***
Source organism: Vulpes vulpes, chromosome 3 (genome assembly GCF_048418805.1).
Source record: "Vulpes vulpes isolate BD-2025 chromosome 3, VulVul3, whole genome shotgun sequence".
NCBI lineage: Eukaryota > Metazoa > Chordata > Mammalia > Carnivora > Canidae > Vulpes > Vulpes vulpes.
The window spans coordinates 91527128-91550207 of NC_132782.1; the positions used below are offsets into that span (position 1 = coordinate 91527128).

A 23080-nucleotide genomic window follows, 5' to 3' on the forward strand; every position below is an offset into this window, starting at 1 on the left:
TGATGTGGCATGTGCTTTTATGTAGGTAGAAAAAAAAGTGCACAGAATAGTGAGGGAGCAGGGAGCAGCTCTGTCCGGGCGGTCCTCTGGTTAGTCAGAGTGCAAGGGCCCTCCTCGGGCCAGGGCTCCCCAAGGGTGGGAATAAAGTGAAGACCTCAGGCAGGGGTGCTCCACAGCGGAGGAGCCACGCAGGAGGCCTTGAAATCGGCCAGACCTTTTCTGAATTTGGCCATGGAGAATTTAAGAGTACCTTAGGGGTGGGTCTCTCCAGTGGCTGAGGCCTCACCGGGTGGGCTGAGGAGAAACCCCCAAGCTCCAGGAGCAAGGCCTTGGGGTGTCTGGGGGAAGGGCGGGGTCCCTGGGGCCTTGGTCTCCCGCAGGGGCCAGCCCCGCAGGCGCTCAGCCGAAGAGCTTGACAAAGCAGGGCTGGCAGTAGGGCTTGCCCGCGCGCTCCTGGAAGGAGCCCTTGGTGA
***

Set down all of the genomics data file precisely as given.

Source organism: Vulpes vulpes, chromosome 3 (genome assembly GCF_048418805.1).
Source record: "Vulpes vulpes isolate BD-2025 chromosome 3, VulVul3, whole genome shotgun sequence".
NCBI lineage: Eukaryota > Metazoa > Chordata > Mammalia > Carnivora > Canidae > Vulpes > Vulpes vulpes.
The window spans coordinates 91527128-91550207 of NC_132782.1; the positions used below are offsets into that span (position 1 = coordinate 91527128).

A 23080-nucleotide genomic window follows, 5' to 3' on the forward strand; every position below is an offset into this window, starting at 1 on the left:
TGATGTGGCATGTGCTTTTATGTAGGTAGAAAAAAAAGTGCACAGAATAGTGAGGGAGCAGGGAGCAGCTCTGTCCGGGCGGTCCTCTGGTTAGTCAGAGTGCAAGGGCCCTCCTCGGGCCAGGGCTCCCCAAGGGTGGGAATAAAGTGAAGACCTCAGGCAGGGGTGCTCCACAGCGGAGGAGCCACGCAGGAGGCCTTGAAATCGGCCAGACCTTTTCTGAATTTGGCCATGGAGAATTTAAGAGTACCTTAGGGGTGGGTCTCTCCAGTGGCTGAGGCCTCACCGGGTGGGCTGAGGAGAAACCCCCAAGCTCCAGGAGCAAGGCCTTGGGGTGTCTGGGGGAAGGGCGGGGTCCCTGGGGCCTTGGTCTCCCGCAGGGGCCAGCCCCGCAGGCGCTCAGCCGAAGAGCTTGACAAAGCAGGGCTGGCAGTAGGGCTTGCCCGCGCGCTCCTGGAAGGAGCCCTTGGTGA